PITTSBURGH—Shen Yun Performing Arts graced the stage at the Benedum Center for the Performing Arts on Saturday afternoon, pleasing the audience with an artistic presentation of traditional Chinese culture.
Dr. Svetlana Parys, a doctor originally from St. Petersburg, said the music, as well as the backdrop and the dance techniques, culminated in an outstanding performance. She was seeing Shen Yun for the second consecutive year.
New York-based Shen Yun presents Chinese culture in a performance that transports the audience through time—through different eras and dynasties—and space—across the vast land, depicting different legends and ethnic groups. Several pieces depict the current situation in China, where spiritual groups are persecuted for their beliefs, most prominently Falun Gong, a meditation practice.
The practice, guided by the principles of truthfulness, compassion, and tolerance, “has helped over a hundred million Chinese people understand and return to the essence of traditional Chinese culture—Confucian, Buddhist, and Taoist schools of thought,” according to Shen Yun’s website. But the Chinese Communist Party, which espouses beliefs “in stark contrast” with Falun Gong, began “a ruthless and systematic campaign” against the practice.
“But Falun Gong practitioners have held firm to their beliefs and have continued to expose countless injustices through peaceful means,” according to the company’s website. “Their spirit of compassion and tolerance manifest the very essence of China’s 5,000-year-old divine culture.”
After last year’s performance Dr. Parys researched the persecution; she said it is sad it is happening.
“Because it’s beautiful,” she said. “It’s nice, beautiful beliefs. I hope someday they will win—I hope—because I would like Chinese people to be free.”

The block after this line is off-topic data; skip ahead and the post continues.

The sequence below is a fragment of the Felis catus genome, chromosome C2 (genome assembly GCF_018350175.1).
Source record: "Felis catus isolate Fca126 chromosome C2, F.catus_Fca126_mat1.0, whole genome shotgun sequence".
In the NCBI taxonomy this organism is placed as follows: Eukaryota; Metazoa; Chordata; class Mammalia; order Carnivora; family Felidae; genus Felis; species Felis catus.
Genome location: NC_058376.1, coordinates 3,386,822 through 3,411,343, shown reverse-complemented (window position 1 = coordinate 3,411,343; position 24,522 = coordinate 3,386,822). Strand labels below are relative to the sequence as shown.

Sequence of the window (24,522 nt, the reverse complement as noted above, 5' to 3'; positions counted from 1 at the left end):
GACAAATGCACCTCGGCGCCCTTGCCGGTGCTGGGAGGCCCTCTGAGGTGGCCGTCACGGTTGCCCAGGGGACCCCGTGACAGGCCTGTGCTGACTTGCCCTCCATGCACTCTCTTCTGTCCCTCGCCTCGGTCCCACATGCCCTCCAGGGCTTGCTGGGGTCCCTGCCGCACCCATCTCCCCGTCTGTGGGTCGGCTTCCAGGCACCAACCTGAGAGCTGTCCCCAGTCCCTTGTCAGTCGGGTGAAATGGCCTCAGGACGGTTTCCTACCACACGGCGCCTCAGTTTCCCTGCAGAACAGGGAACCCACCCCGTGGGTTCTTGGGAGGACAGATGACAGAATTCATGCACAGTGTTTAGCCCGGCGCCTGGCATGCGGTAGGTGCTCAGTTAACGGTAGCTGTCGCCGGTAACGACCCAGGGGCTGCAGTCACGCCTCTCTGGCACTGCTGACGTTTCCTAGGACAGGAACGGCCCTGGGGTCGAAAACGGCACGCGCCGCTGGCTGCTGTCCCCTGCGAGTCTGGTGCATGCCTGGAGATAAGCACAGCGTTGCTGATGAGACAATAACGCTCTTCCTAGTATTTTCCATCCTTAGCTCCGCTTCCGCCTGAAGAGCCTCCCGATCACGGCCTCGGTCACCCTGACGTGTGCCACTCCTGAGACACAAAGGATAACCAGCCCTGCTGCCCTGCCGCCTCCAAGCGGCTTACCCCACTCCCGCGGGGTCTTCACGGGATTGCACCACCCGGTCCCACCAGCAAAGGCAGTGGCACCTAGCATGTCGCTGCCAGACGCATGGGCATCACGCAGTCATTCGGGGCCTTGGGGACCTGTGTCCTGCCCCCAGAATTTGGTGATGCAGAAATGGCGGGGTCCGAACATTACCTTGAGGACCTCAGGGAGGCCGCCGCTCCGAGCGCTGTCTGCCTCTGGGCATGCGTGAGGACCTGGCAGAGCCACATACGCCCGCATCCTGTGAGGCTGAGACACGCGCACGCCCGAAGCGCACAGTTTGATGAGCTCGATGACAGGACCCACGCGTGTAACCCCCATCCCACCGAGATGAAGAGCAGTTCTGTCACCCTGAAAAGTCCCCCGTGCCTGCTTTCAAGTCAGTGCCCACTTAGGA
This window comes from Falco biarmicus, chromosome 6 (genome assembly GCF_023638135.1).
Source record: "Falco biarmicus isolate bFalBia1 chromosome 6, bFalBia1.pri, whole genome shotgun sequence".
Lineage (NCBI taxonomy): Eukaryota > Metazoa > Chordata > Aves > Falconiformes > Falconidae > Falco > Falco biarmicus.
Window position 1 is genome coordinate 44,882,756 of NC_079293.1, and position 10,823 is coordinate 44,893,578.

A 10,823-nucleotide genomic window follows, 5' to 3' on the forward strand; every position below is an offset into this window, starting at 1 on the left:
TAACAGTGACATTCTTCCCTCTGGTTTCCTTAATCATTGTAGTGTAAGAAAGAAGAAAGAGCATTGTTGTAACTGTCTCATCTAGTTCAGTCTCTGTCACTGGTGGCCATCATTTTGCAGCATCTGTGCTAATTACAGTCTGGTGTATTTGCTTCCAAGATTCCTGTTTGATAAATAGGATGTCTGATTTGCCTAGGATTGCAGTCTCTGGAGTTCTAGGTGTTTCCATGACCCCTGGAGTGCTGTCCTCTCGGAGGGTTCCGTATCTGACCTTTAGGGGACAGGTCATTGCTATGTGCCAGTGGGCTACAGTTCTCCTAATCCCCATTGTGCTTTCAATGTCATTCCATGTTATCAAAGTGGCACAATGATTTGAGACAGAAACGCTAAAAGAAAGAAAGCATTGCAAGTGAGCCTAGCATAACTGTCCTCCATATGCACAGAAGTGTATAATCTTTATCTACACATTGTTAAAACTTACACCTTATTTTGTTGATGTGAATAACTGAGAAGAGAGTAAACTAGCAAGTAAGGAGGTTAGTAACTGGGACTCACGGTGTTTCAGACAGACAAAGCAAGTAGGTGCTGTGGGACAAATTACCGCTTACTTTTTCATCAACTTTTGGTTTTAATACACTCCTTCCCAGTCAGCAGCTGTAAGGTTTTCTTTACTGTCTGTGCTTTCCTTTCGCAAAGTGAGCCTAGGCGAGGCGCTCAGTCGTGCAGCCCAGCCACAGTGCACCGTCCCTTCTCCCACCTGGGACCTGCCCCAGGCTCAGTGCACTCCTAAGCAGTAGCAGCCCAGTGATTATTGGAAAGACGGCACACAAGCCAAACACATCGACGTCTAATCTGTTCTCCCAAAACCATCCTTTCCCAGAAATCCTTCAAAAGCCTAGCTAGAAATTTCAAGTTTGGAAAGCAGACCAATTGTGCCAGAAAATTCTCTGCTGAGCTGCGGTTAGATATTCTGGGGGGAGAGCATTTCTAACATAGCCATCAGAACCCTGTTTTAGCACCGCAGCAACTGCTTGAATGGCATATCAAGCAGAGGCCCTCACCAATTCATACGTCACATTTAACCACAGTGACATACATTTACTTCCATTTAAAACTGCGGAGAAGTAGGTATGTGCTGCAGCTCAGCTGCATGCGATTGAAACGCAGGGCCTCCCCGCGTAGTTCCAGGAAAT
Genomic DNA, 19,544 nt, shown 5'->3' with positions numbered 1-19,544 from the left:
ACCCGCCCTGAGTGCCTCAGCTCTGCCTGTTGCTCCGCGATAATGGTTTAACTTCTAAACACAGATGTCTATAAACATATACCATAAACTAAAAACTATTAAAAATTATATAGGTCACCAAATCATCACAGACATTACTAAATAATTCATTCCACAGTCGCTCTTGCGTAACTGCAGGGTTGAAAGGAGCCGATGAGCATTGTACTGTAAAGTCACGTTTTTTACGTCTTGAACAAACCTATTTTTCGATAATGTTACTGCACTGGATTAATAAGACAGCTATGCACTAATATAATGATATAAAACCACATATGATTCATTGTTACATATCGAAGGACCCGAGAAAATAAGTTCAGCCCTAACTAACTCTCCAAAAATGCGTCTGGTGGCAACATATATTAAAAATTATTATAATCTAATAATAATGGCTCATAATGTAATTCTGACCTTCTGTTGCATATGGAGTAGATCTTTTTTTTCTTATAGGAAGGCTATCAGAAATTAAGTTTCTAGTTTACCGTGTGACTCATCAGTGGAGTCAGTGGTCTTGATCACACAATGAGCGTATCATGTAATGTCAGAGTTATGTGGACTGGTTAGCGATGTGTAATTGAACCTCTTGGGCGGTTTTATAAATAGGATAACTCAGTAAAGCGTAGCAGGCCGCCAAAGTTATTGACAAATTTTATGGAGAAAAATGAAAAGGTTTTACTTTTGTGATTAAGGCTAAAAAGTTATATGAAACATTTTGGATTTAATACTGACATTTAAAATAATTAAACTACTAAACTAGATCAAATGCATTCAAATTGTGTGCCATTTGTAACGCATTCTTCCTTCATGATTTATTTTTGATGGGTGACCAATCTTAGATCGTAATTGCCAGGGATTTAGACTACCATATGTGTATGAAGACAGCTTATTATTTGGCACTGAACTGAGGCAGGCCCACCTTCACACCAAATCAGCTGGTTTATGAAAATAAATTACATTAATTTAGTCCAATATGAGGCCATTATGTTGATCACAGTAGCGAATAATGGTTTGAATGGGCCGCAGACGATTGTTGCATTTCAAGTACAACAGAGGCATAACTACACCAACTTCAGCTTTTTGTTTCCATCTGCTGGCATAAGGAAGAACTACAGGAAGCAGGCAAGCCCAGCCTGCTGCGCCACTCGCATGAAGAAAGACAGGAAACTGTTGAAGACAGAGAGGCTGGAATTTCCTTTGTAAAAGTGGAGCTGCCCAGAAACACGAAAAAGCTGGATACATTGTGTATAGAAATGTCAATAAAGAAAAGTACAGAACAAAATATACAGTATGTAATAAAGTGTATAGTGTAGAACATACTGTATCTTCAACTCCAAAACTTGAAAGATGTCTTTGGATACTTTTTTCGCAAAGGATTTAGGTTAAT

The performance as a whole resounded with the doctor.
“We’ll come here every year,” she said. “Don’t miss it, because this is very beautiful.”
Dance and Music a Hit With Editor
Mr. Robert Weible, editor at the Pittsburgh Tribune Review newspapers, enjoyed the performance with his wife Mrs. Heather Weible, a medical appeals coordinator.
“We’ve always been interested in Chinese culture,” said Mr. Weible, adding that he particularly liked the music and the dance.
Mrs. Weible said the costumes were beautiful and the dancing was amazing. “All of it is just wonderful,” she said.
Schooled in classical Chinese dance—one of the most difficult to master forms in the world—Shen Yun’s dancers are accentuated by handmade costumes, digital backdrops, and an orchestra that deftly melds East and West.
“This is how the effect is achieved: A Western philharmonic orchestra plays the foundation, while traditional Chinese instruments lead the melodies,” states Shen Yun’s website. “The sound produced is uniquely pleasing to the ear. The ensemble at once expresses both the grandeur of a Western orchestra and the distinct sensibilities of China’s 5,000-year-old civilization.”
Reporting by Pamelia Tsai and Zachary Stieber
Shen Yun Performing Arts International Company will perform in Pittsburg until Feb. 3. Shen Yun Performing Arts, based in New York, tours the world on a mission to revive traditional Chinese culture. For more information, visit ShenYunPerformingArts.org
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